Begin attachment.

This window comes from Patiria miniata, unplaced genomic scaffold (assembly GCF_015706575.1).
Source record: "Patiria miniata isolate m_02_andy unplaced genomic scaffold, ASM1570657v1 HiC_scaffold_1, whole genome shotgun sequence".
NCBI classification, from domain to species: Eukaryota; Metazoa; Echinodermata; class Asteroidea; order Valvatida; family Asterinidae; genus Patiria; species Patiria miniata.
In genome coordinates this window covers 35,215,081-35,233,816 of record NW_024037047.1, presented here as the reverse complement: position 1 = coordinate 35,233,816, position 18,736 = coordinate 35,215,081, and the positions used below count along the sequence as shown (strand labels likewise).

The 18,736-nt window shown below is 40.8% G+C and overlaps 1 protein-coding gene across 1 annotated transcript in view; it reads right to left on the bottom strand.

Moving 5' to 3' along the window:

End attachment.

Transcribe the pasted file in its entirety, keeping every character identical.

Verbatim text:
This window comes from Patiria miniata, unplaced genomic scaffold (assembly GCF_015706575.1).
Source record: "Patiria miniata isolate m_02_andy unplaced genomic scaffold, ASM1570657v1 HiC_scaffold_1, whole genome shotgun sequence".
NCBI classification, from domain to species: Eukaryota; Metazoa; Echinodermata; class Asteroidea; order Valvatida; family Asterinidae; genus Patiria; species Patiria miniata.
In genome coordinates this window covers 35,215,081-35,233,816 of record NW_024037047.1, presented here as the reverse complement: position 1 = coordinate 35,233,816, position 18,736 = coordinate 35,215,081, and the positions used below count along the sequence as shown (strand labels likewise).

The 18,736-nt window shown below is 40.8% G+C and overlaps 1 protein-coding gene across 1 annotated transcript in view; it reads right to left on the bottom strand.

Moving 5' to 3' along the window: